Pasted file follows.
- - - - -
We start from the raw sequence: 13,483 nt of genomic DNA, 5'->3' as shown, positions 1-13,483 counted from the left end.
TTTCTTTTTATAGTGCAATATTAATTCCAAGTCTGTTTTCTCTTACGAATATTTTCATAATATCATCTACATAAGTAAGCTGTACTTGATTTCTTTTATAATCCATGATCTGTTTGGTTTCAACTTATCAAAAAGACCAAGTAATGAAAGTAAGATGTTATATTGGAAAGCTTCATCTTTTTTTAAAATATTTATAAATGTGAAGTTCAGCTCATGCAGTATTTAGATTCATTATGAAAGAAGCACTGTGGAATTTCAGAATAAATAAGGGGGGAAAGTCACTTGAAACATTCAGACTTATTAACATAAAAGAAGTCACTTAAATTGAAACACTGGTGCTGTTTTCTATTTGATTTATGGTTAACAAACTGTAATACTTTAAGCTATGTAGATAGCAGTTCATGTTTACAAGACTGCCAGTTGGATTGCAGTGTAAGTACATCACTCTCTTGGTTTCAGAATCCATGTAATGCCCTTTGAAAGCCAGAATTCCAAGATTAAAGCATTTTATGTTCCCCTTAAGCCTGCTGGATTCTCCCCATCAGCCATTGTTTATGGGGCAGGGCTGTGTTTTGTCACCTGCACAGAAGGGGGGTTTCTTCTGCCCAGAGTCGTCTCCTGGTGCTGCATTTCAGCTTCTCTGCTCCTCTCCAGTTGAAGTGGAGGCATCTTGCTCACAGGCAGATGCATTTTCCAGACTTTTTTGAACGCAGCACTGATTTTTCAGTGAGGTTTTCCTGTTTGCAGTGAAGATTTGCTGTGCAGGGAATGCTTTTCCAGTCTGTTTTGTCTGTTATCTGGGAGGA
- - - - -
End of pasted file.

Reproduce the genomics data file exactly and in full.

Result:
We start from the raw sequence: 13,483 nt of genomic DNA, 5'->3' as shown, positions 1-13,483 counted from the left end.
TTTCTTTTTATAGTGCAATATTAATTCCAAGTCTGTTTTCTCTTACGAATATTTTCATAATATCATCTACATAAGTAAGCTGTACTTGATTTCTTTTATAATCCATGATCTGTTTGGTTTCAACTTATCAAAAAGACCAAGTAATGAAAGTAAGATGTTATATTGGAAAGCTTCATCTTTTTTTAAAATATTTATAAATGTGAAGTTCAGCTCATGCAGTATTTAGATTCATTATGAAAGAAGCACTGTGGAATTTCAGAATAAATAAGGGGGGAAAGTCACTTGAAACATTCAGACTTATTAACATAAAAGAAGTCACTTAAATTGAAACACTGGTGCTGTTTTCTATTTGATTTATGGTTAACAAACTGTAATACTTTAAGCTATGTAGATAGCAGTTCATGTTTACAAGACTGCCAGTTGGATTGCAGTGTAAGTACATCACTCTCTTGGTTTCAGAATCCATGTAATGCCCTTTGAAAGCCAGAATTCCAAGATTAAAGCATTTTATGTTCCCCTTAAGCCTGCTGGATTCTCCCCATCAGCCATTGTTTATGGGGCAGGGCTGTGTTTTGTCACCTGCACAGAAGGGGGGTTTCTTCTGCCCAGAGTCGTCTCCTGGTGCTGCATTTCAGCTTCTCTGCTCCTCTCCAGTTGAAGTGGAGGCATCTTGCTCACAGGCAGATGCATTTTCCAGACTTTTTTGAACGCAGCACTGATTTTTCAGTGAGGTTTTCCTGTTTGCAGTGAAGATTTGCTGTGCAGGGAATGCTTTTCCAGTCTGTTTTGTCTGTTATCTGGGAGGA